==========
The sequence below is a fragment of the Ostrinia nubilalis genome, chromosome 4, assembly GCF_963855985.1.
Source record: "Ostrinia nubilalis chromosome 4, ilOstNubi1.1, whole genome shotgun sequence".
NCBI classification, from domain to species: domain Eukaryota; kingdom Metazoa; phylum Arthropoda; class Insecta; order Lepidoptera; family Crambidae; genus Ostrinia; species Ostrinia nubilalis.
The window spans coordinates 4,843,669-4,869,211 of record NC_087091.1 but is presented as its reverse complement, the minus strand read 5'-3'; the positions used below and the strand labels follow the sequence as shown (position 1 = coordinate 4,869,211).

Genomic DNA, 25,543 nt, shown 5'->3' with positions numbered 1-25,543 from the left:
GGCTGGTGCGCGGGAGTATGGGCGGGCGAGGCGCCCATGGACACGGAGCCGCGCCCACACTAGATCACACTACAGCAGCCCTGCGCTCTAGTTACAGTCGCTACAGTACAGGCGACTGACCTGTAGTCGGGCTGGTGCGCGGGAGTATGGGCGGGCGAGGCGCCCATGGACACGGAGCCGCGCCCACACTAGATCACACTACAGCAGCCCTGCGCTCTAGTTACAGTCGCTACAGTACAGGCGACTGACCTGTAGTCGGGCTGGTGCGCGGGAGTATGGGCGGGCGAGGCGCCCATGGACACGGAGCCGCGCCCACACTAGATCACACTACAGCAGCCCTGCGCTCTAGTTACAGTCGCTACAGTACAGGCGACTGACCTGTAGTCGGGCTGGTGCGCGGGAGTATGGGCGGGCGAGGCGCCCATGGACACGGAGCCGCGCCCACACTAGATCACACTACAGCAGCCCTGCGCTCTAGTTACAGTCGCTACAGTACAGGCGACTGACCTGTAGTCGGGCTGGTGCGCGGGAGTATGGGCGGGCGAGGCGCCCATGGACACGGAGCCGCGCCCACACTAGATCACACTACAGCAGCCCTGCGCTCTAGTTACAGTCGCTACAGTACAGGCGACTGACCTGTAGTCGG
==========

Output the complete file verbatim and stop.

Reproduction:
The sequence below is a fragment of the Ostrinia nubilalis genome, chromosome 4, assembly GCF_963855985.1.
Source record: "Ostrinia nubilalis chromosome 4, ilOstNubi1.1, whole genome shotgun sequence".
NCBI classification, from domain to species: domain Eukaryota; kingdom Metazoa; phylum Arthropoda; class Insecta; order Lepidoptera; family Crambidae; genus Ostrinia; species Ostrinia nubilalis.
The window spans coordinates 4,843,669-4,869,211 of record NC_087091.1 but is presented as its reverse complement, the minus strand read 5'-3'; the positions used below and the strand labels follow the sequence as shown (position 1 = coordinate 4,869,211).

Genomic DNA, 25,543 nt, shown 5'->3' with positions numbered 1-25,543 from the left:
GGCTGGTGCGCGGGAGTATGGGCGGGCGAGGCGCCCATGGACACGGAGCCGCGCCCACACTAGATCACACTACAGCAGCCCTGCGCTCTAGTTACAGTCGCTACAGTACAGGCGACTGACCTGTAGTCGGGCTGGTGCGCGGGAGTATGGGCGGGCGAGGCGCCCATGGACACGGAGCCGCGCCCACACTAGATCACACTACAGCAGCCCTGCGCTCTAGTTACAGTCGCTACAGTACAGGCGACTGACCTGTAGTCGGGCTGGTGCGCGGGAGTATGGGCGGGCGAGGCGCCCATGGACACGGAGCCGCGCCCACACTAGATCACACTACAGCAGCCCTGCGCTCTAGTTACAGTCGCTACAGTACAGGCGACTGACCTGTAGTCGGGCTGGTGCGCGGGAGTATGGGCGGGCGAGGCGCCCATGGACACGGAGCCGCGCCCACACTAGATCACACTACAGCAGCCCTGCGCTCTAGTTACAGTCGCTACAGTACAGGCGACTGACCTGTAGTCGGGCTGGTGCGCGGGAGTATGGGCGGGCGAGGCGCCCATGGACACGGAGCCGCGCCCACACTAGATCACACTACAGCAGCCCTGCGCTCTAGTTACAGTCGCTACAGTACAGGCGACTGACCTGTAGTCGG